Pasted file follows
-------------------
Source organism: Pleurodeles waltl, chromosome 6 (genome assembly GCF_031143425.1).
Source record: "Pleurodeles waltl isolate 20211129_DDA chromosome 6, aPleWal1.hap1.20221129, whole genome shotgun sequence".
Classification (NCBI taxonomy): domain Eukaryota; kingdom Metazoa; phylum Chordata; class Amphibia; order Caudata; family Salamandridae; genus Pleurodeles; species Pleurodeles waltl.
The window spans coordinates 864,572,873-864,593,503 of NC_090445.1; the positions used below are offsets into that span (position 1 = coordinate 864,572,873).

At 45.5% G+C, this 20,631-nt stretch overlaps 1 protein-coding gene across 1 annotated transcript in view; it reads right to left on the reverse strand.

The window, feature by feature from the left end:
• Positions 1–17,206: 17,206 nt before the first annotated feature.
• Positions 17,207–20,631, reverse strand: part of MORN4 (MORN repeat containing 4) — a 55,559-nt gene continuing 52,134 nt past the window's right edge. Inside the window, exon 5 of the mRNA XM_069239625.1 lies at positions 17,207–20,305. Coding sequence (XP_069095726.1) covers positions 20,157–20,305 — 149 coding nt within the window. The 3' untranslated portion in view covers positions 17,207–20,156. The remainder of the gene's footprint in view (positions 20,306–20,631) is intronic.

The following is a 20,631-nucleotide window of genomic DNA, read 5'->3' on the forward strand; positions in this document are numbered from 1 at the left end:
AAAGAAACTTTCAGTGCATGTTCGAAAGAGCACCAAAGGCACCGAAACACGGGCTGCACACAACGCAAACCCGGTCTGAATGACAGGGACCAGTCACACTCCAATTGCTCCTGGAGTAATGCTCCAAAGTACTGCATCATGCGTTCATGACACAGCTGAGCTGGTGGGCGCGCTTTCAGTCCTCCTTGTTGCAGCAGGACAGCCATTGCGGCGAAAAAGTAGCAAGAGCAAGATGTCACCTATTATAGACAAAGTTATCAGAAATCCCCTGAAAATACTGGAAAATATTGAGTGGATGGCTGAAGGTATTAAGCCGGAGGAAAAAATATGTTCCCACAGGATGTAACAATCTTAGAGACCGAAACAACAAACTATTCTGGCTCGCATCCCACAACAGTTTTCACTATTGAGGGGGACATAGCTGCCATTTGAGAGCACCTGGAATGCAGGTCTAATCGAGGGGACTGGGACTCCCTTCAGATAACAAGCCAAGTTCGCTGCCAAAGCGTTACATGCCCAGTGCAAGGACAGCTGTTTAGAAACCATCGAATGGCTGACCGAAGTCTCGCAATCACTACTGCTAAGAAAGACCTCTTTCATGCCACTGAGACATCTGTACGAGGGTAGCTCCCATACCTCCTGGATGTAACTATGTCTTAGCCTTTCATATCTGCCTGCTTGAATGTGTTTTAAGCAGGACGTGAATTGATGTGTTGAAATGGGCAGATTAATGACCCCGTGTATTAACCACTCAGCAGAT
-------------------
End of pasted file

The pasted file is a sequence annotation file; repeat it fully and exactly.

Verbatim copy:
Source organism: Pleurodeles waltl, chromosome 6 (genome assembly GCF_031143425.1).
Source record: "Pleurodeles waltl isolate 20211129_DDA chromosome 6, aPleWal1.hap1.20221129, whole genome shotgun sequence".
Classification (NCBI taxonomy): domain Eukaryota; kingdom Metazoa; phylum Chordata; class Amphibia; order Caudata; family Salamandridae; genus Pleurodeles; species Pleurodeles waltl.
The window spans coordinates 864,572,873-864,593,503 of NC_090445.1; the positions used below are offsets into that span (position 1 = coordinate 864,572,873).

At 45.5% G+C, this 20,631-nt stretch overlaps 1 protein-coding gene across 1 annotated transcript in view; it reads right to left on the reverse strand.

The window, feature by feature from the left end:
• Positions 1–17,206: 17,206 nt before the first annotated feature.
• Positions 17,207–20,631, reverse strand: part of MORN4 (MORN repeat containing 4) — a 55,559-nt gene continuing 52,134 nt past the window's right edge. Inside the window, exon 5 of the mRNA XM_069239625.1 lies at positions 17,207–20,305. Coding sequence (XP_069095726.1) covers positions 20,157–20,305 — 149 coding nt within the window. The 3' untranslated portion in view covers positions 17,207–20,156. The remainder of the gene's footprint in view (positions 20,306–20,631) is intronic.

The following is a 20,631-nucleotide window of genomic DNA, read 5'->3' on the forward strand; positions in this document are numbered from 1 at the left end:
AAAGAAACTTTCAGTGCATGTTCGAAAGAGCACCAAAGGCACCGAAACACGGGCTGCACACAACGCAAACCCGGTCTGAATGACAGGGACCAGTCACACTCCAATTGCTCCTGGAGTAATGCTCCAAAGTACTGCATCATGCGTTCATGACACAGCTGAGCTGGTGGGCGCGCTTTCAGTCCTCCTTGTTGCAGCAGGACAGCCATTGCGGCGAAAAAGTAGCAAGAGCAAGATGTCACCTATTATAGACAAAGTTATCAGAAATCCCCTGAAAATACTGGAAAATATTGAGTGGATGGCTGAAGGTATTAAGCCGGAGGAAAAAATATGTTCCCACAGGATGTAACAATCTTAGAGACCGAAACAACAAACTATTCTGGCTCGCATCCCACAACAGTTTTCACTATTGAGGGGGACATAGCTGCCATTTGAGAGCACCTGGAATGCAGGTCTAATCGAGGGGACTGGGACTCCCTTCAGATAACAAGCCAAGTTCGCTGCCAAAGCGTTACATGCCCAGTGCAAGGACAGCTGTTTAGAAACCATCGAATGGCTGACCGAAGTCTCGCAATCACTACTGCTAAGAAAGACCTCTTTCATGCCACTGAGACATCTGTACGAGGGTAGCTCCCATACCTCCTGGATGTAACTATGTCTTAGCCTTTCATATCTGCCTGCTTGAATGTGTTTTAAGCAGGACGTGAATTGATGTGTTGAAATGGGCAGATTAATGACCCCGTGTATTAACCACTCAGCAGAT